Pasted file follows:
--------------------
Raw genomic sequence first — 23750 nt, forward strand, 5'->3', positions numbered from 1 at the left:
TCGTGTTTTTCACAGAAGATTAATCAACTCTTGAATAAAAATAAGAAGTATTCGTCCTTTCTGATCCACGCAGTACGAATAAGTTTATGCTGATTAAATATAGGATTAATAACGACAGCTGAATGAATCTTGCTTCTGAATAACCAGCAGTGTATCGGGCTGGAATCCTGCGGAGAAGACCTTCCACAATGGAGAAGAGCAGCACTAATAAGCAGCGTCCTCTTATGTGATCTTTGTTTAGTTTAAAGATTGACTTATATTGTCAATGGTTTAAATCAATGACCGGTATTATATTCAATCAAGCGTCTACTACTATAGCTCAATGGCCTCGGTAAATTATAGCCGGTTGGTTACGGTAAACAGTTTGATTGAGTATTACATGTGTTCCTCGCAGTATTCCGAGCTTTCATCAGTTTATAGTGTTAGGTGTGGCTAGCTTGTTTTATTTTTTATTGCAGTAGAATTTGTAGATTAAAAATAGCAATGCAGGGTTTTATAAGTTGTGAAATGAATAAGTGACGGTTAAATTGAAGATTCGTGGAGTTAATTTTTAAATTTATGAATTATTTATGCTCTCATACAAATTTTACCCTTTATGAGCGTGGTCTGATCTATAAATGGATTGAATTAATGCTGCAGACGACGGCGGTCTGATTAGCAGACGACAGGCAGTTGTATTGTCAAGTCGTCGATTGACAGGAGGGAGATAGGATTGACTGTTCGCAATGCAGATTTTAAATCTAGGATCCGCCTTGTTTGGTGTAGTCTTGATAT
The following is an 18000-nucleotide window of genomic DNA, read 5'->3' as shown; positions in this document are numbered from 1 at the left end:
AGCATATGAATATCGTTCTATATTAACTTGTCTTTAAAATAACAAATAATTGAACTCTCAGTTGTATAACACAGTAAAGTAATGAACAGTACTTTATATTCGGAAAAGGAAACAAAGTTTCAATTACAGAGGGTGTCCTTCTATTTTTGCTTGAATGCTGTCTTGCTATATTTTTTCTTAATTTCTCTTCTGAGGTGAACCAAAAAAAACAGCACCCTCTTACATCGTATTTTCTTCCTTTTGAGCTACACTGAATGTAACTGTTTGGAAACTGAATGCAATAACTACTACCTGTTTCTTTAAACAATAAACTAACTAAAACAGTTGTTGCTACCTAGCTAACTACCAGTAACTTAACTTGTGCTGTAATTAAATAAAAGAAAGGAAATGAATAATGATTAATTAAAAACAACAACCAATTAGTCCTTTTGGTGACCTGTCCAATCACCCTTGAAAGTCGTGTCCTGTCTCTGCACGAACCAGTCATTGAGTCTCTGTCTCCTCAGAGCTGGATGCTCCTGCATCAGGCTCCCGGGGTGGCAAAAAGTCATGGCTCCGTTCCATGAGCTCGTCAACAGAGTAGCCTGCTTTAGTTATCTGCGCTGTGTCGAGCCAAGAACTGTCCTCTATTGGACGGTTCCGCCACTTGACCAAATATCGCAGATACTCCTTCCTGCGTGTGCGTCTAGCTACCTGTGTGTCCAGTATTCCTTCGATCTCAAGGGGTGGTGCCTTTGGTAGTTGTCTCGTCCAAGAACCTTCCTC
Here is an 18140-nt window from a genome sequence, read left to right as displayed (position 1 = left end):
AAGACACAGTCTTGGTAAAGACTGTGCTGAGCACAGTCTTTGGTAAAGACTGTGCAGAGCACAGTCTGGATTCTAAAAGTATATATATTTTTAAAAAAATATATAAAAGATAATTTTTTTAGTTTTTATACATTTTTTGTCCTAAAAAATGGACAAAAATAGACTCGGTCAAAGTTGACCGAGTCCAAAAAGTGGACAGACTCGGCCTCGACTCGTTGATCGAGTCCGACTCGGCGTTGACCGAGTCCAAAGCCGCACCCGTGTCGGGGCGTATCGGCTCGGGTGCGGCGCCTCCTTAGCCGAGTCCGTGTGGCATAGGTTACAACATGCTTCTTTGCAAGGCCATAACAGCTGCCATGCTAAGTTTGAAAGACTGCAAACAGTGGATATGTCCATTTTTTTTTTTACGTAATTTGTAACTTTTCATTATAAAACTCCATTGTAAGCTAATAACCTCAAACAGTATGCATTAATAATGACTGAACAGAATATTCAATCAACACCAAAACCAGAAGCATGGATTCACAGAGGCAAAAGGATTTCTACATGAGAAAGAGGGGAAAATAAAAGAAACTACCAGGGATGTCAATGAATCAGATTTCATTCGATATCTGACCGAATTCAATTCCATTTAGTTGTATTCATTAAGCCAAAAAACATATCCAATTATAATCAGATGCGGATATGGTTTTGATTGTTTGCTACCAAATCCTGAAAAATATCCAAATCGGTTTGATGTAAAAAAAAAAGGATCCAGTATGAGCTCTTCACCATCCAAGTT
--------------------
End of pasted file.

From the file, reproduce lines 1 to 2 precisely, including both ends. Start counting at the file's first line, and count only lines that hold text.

Raw genomic sequence first — 23750 nt, forward strand, 5'->3', positions numbered from 1 at the left:
TCGTGTTTTTCACAGAAGATTAATCAACTCTTGAATAAAAATAAGAAGTATTCGTCCTTTCTGATCCACGCAGTACGAATAAGTTTATGCTGATTAAATATAGGATTAATAACGACAGCTGAATGAATCTTGCTTCTGAATAACCAGCAGTGTATCGGGCTGGAATCCTGCGGAGAAGACCTTCCACAATGGAGAAGAGCAGCACTAATAAGCAGCGTCCTCTTATGTGATCTTTGTTTAGTTTAAAGATTGACTTATATTGTCAATGGTTTAAATCAATGACCGGTATTATATTCAATCAAGCGTCTACTACTATAGCTCAATGGCCTCGGTAAATTATAGCCGGTTGGTTACGGTAAACAGTTTGATTGAGTATTACATGTGTTCCTCGCAGTATTCCGAGCTTTCATCAGTTTATAGTGTTAGGTGTGGCTAGCTTGTTTTATTTTTTATTGCAGTAGAATTTGTAGATTAAAAATAGCAATGCAGGGTTTTATAAGTTGTGAAATGAATAAGTGACGGTTAAATTGAAGATTCGTGGAGTTAATTTTTAAATTTATGAATTATTTATGCTCTCATACAAATTTTACCCTTTATGAGCGTGGTCTGATCTATAAATGGATTGAATTAATGCTGCAGACGACGGCGGTCTGATTAGCAGACGACAGGCAGTTGTATTGTCAAGTCGTCGATTGACAGGAGGGAGATAGGATTGACTGTTCGCAATGCAGATTTTAAATCTAGGATCCGCCTTGTTTGGTGTAGTCTTGATAT